Donald Verrilli

The Obama administration has taken a position that makes the Bush pro-secrecy campaign seem pale in comparison

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AT THE END OF MARCH, when Solicitor General Donald Verrilli appeared before the Supreme Court to make the case for the Affordable Care Act, he was widely perceived to have choked. When he approached the podium in the packed courtroom, the stakes could not have been higher. Verrilli was defending the Obama administration’s central domestic achievement, a reform that had consumed the White House for the better part of the president’s first term.

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In the oral arguments over the constitutionality of health care reform, John Roberts and Anthony Kennedy seemed at times to be looking for a reason to uphold the law despite their doubts. Unfortunately, Solicitor General Donald Verrilli didn’t give it to them.

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In the weeks preceding the Obamacare case, many veteran Supreme Court-watchers could not bring themselves to believe that a majority of the justices would find the individual health insurance mandate unconstitutional.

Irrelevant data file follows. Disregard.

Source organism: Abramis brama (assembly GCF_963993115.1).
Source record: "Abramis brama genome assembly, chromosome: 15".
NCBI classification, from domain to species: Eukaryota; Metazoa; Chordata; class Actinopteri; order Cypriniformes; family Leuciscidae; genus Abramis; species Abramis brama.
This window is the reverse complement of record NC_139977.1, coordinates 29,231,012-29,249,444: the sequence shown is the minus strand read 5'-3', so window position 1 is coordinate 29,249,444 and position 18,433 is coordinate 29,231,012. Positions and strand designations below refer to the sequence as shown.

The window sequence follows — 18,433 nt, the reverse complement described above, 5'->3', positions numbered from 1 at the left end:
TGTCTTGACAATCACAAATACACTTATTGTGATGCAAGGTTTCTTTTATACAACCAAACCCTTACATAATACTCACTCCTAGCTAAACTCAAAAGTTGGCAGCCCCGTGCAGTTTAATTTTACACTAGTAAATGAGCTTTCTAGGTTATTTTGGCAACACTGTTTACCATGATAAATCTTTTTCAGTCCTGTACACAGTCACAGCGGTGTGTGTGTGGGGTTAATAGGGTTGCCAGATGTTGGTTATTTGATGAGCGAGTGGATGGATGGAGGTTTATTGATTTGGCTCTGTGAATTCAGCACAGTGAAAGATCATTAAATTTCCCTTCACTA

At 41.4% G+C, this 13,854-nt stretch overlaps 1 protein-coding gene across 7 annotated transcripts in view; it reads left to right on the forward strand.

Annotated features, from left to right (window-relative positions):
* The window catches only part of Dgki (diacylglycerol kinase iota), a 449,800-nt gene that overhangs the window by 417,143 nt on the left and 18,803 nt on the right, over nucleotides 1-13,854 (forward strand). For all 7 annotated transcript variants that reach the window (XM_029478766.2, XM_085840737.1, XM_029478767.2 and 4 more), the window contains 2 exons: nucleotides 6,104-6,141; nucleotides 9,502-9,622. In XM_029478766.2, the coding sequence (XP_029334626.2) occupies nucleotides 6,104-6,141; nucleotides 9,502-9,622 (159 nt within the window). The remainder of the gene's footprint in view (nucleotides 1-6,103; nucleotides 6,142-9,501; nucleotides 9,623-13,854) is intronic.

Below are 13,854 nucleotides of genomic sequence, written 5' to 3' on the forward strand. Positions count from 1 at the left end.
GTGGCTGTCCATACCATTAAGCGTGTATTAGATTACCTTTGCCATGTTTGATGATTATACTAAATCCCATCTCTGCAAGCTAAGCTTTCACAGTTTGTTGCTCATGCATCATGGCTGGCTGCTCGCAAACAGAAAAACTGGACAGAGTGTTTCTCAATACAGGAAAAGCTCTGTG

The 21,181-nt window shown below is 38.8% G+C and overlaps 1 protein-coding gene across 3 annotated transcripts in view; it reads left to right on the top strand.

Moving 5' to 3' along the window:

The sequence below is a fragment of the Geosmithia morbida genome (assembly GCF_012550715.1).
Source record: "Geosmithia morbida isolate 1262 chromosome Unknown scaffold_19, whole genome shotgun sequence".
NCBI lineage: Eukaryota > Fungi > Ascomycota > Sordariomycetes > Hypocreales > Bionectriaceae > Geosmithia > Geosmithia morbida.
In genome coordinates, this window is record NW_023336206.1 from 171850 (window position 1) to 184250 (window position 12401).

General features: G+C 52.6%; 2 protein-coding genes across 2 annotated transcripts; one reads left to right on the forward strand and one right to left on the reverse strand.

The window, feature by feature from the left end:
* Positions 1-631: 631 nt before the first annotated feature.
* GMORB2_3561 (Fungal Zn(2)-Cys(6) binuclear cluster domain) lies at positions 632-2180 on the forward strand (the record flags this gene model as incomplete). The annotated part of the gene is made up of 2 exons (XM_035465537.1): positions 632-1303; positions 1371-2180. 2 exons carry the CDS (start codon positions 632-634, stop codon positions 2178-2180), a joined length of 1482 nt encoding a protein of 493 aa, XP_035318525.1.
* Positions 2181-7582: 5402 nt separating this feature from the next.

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As Tuesday’s oral argument on the Affordable Care Act’s individual mandate came to a close, several commentators faulted Solicitor General Donald Verrilli’s performance. Particularly harsh was CNN’s Jeffrey Toobin, who called the two hour argument “a train wreck for the Obama Administration.” But having sat through the oral argument and re-read the transcript, I have to dissent. Especially on paper, Verrilli’s performance appears quite strong—and possibly more effective than that of his opponents, Michael Carvin and the justly renowned Paul Clement. Here’s why.

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